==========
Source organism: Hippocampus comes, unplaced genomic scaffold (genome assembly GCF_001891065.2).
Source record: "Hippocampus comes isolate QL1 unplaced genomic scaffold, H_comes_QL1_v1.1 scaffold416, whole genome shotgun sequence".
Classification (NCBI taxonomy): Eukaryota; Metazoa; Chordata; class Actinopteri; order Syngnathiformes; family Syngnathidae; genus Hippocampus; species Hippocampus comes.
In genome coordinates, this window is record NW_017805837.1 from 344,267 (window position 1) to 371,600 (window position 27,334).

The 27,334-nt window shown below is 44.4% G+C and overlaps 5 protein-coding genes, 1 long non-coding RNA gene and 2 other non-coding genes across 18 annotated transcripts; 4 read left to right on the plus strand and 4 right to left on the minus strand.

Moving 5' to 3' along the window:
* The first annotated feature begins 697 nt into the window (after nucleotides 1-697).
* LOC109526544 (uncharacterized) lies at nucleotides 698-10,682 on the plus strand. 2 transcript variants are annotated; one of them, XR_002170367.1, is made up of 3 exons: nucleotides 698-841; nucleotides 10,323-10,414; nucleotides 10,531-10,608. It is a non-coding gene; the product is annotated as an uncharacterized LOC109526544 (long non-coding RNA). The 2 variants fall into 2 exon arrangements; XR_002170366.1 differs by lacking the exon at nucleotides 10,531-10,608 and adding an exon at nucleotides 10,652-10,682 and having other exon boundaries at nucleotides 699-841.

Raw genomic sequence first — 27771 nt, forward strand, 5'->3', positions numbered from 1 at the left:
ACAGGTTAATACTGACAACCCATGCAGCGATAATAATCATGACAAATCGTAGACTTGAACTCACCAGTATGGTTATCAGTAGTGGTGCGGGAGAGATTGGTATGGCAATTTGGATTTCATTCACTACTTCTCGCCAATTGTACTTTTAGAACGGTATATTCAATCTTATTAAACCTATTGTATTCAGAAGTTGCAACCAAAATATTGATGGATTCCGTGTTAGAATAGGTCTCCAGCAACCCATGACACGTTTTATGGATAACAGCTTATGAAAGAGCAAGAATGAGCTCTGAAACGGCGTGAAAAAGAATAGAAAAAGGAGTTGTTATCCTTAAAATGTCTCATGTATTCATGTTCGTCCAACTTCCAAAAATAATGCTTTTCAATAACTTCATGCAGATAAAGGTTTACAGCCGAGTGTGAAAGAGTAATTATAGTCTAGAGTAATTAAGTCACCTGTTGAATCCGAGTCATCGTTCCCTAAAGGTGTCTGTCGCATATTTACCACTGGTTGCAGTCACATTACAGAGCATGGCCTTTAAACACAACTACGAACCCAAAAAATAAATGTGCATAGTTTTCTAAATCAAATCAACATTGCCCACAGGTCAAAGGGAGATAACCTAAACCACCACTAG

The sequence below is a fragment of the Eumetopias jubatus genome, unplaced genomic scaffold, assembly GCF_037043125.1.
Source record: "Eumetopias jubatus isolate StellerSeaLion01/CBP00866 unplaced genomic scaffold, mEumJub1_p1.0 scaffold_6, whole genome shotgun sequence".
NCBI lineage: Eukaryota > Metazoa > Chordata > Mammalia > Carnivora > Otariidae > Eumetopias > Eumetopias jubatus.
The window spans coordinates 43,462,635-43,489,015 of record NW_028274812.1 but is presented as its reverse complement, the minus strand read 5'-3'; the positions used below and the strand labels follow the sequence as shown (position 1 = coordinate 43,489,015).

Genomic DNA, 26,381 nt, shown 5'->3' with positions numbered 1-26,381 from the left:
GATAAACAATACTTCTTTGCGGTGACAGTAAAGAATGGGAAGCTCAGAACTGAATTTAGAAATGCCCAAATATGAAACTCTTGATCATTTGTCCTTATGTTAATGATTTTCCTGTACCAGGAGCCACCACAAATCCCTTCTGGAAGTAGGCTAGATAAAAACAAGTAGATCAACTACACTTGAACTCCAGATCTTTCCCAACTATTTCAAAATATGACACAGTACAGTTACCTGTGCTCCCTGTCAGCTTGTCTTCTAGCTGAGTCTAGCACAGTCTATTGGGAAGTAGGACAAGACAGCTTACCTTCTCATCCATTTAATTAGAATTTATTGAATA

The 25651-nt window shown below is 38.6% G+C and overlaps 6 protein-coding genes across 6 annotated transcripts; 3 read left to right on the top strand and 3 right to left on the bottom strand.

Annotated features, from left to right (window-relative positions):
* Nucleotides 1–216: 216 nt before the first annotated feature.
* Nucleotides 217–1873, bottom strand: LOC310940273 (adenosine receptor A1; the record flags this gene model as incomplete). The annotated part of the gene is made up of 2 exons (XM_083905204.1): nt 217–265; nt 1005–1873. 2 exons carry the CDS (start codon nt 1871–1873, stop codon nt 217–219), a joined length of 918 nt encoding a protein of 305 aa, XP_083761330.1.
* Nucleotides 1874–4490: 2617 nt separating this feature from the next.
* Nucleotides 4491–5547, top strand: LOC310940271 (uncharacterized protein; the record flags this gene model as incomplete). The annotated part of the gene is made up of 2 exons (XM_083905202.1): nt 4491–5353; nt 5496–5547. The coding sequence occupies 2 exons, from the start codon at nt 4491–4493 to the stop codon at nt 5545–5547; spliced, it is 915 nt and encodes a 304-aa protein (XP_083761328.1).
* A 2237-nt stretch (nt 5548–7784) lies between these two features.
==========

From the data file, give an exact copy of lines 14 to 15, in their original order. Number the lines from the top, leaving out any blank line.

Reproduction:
The window spans coordinates 43,462,635-43,489,015 of record NW_028274812.1 but is presented as its reverse complement, the minus strand read 5'-3'; the positions used below and the strand labels follow the sequence as shown (position 1 = coordinate 43,489,015).

Genomic DNA, 26,381 nt, shown 5'->3' with positions numbered 1-26,381 from the left: